Films in the programme
Miners Leaving Pendlebury Colliery (1901) & Hull Fair (1902)
These rare films from Yorkshire and Lancashire feature two of the earliest representations of black people on screen, remind us that black immigration into Britain did not begin with the arrival of the Empire Windrush in 1948.
For the Wounded (1915) & From Trinidad to Serve the Empire (1916)
During World War One, black men from Britain and across the Empire joined the armed services to fight for the King and "mother country". These are two of very few glimpses of black servicemen in early British newsreels.
Hello! West Indies (1943)
Cricketing legend Learie Constantine, the first black man to sit in the House of Lords, introduces this extract which highlights civilian jobs undertaken by West Indian workers in Britain during World War Two.
Mining Review 2nd Year No. 11 (1949)
American actor and singer Paul Robeson visits Woolmet Colliery near Edinburgh. Robeson had long been something of a hero to the British mining community, ever since he starred in the film The Proud Valley, and was a renowned left-wing political activist. In 1938 he was voted one of the top 10 most popular British film stars.
To the Four Corners (1957)
This extract of rare colour footage of multiracial Cardiff is the obvious highlight of this travelogue of Britain's four nations. Look out for the newsstand promoting local rising star Shirley Bassey, who had only very recently enjoyed her first UK hit single.
Black Special Constable (1964) & Black Police Officers (1966)
In these two television clips from the Midlands, Reg Harcourt investigates attitudes towards what was then a controversial issue: ethnicity within the police force.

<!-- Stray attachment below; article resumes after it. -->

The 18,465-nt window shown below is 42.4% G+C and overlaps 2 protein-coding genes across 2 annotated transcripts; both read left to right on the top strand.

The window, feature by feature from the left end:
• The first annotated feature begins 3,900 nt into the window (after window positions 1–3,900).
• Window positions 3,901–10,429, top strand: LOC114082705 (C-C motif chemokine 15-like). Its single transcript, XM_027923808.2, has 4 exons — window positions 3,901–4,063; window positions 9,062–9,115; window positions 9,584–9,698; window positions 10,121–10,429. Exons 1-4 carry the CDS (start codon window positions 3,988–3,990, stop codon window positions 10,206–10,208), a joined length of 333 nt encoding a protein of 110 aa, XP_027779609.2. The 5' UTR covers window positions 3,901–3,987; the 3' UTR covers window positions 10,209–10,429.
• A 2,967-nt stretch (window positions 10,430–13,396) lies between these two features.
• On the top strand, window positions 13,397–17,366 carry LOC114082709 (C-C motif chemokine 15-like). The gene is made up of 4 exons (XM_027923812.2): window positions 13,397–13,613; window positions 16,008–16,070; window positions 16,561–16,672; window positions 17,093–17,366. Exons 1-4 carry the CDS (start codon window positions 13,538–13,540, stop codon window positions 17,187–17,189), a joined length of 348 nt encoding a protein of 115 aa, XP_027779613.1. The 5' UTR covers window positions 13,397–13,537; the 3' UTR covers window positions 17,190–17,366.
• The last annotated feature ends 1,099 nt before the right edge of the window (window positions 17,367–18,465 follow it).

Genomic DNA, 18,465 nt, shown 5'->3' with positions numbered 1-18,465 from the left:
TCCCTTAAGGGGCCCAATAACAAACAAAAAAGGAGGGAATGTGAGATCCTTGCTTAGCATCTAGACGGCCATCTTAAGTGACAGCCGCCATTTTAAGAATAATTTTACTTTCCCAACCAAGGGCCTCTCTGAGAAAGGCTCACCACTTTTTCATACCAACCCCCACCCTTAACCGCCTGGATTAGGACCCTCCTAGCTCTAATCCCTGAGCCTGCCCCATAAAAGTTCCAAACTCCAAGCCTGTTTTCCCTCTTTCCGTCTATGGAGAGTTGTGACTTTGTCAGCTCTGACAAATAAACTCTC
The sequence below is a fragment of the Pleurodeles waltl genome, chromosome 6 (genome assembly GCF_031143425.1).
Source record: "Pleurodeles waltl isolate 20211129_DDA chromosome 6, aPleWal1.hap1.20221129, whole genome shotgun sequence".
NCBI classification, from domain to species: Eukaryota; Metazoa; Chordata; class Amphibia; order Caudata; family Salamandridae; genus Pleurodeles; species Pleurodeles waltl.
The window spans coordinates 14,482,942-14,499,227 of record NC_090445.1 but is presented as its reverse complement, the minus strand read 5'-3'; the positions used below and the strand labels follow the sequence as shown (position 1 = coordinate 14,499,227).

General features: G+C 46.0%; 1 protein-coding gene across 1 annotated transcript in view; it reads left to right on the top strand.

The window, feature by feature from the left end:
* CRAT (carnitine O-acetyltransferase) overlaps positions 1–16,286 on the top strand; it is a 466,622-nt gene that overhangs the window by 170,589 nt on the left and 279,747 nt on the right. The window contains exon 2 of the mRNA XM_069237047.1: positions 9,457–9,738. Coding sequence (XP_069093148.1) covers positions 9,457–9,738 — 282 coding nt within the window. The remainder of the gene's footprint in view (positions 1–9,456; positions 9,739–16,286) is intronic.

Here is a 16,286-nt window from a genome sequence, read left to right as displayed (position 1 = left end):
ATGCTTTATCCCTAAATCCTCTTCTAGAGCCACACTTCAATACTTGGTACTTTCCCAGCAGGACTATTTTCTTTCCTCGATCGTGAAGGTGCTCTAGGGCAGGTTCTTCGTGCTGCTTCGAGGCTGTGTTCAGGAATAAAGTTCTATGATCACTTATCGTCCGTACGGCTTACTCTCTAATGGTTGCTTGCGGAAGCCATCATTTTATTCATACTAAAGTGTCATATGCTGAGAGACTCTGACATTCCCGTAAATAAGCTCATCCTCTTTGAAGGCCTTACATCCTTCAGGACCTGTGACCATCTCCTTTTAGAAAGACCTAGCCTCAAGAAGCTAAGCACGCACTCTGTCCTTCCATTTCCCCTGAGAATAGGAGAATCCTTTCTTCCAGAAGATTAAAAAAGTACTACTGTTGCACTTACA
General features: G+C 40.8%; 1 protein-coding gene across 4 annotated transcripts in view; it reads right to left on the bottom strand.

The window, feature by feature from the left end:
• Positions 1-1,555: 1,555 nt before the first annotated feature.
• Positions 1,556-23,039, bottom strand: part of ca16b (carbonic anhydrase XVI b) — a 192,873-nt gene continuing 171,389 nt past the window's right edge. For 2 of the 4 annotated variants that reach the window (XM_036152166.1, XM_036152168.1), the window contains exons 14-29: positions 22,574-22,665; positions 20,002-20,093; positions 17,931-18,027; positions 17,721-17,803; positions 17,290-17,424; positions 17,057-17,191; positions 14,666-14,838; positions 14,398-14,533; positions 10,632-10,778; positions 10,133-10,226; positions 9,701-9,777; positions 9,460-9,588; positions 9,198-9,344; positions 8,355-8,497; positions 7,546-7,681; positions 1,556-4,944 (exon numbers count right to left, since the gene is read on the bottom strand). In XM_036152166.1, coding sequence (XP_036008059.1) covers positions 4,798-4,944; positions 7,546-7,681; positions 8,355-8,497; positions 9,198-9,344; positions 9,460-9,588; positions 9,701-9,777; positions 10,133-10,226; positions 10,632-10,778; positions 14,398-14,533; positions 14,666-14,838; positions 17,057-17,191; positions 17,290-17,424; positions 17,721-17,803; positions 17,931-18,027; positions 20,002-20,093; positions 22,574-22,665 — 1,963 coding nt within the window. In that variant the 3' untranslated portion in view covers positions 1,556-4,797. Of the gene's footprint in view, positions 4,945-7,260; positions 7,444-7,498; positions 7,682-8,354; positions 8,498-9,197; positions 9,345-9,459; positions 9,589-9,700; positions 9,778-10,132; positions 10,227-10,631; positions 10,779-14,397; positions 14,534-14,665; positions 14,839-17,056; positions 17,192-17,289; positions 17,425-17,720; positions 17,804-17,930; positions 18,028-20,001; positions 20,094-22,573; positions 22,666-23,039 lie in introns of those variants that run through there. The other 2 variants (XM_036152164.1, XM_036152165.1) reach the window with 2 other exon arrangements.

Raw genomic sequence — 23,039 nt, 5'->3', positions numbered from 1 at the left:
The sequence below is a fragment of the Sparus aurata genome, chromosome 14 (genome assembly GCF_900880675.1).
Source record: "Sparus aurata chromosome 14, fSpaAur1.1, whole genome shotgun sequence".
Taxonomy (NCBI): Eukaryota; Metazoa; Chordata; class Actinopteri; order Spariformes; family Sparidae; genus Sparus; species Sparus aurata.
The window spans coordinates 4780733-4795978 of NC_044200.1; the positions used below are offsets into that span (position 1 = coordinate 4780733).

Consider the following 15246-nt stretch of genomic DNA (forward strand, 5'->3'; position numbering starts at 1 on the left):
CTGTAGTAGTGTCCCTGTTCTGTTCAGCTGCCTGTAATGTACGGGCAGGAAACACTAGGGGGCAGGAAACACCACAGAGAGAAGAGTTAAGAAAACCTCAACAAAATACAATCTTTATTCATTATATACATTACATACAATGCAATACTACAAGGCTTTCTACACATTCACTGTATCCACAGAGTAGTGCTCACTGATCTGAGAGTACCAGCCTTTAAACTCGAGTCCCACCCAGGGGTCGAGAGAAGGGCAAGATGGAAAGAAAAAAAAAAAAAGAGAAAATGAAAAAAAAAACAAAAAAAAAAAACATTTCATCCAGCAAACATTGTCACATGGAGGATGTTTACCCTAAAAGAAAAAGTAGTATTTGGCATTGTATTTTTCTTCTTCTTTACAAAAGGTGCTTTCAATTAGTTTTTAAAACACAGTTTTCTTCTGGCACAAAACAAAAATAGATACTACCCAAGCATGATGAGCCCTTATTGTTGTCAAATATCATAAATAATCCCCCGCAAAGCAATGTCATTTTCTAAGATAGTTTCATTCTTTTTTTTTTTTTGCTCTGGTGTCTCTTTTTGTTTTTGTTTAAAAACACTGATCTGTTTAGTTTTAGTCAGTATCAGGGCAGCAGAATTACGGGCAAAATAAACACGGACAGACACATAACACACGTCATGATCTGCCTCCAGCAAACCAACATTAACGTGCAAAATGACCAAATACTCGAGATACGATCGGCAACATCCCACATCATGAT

Cold Railway Workers (1964)
As temperatures plummeted during the Big Freeze of 1963, local TV reporter visits a group of railway workers in the Midlands to see how they’re coping. All the interviewees are West Indian, and the questions assume that they are unused to cold weather, which might explain some of the droll, monosyllabic responses.
Nigerian Wedding in Cornwall (1964)
The congregation of Trevenson Church near Redruth in Cornwall turns out to celebrate the wedding of these two Nigerian students. Leaving the church in traditional British wedding attire, the happy couple change into national Nigerian dress for the reception party.
Coloured School Leavers (1965)
Recent black school leavers talk about their career ambitions and how racism may prevent them achieving their goals in this extract from current affairs TV programme ‘This Week’.
London Line No. 373 (1971)
Weekly TV programme London Line follows Ghanaian student Barbara, currently in her second year at the London College of Fashion and Clothing Technology, who hopes to 'set the world of fashion alight'.
African Student Families (1975)
A television report investigating the support available for African overseas students, this is also a moving depiction of the work of the Commonwealth Students Children's Society as they explain how their services operate and the different attitudes to fostering among British and African parents.
Liverpool 8 (1972)
This Week visits the Falkner housing estate in Liverpool to investigate recent incidents of racially-motivated violence and tension between communities. In this extract, local black and white youths relate encounters with one another, police discrimination and
Blood Ah Go Run (1982)
This prescient documentary by Menelik Shabazz was made in the aftermath of the New Cross Fire in January 1981, in which thirteen young black people were killed. The bungled police investigation outraged the black community and eventually led to a massive day of action and demonstration that is the subject of this short film.
The Jah People (1981)
Central Television magazine programme Here and Now reports from the Rastafari community in Handsworth. This extract presents interviews with a range of passionate and dedicated members of the religion, revealing a community like many others in
search of roots, self-discovery and a spiritual homeland.
Grove Carnival (1981)
One of the world’s largest street festivals, the Notting Hill Carnival has been taking place annually since 1966. This kaleidoscopic record from the 1980 event invites audiences both into and above the busy streets, taking in the diversity of the crowd and echoing the event’s relaxed yet ecstatic rhythm.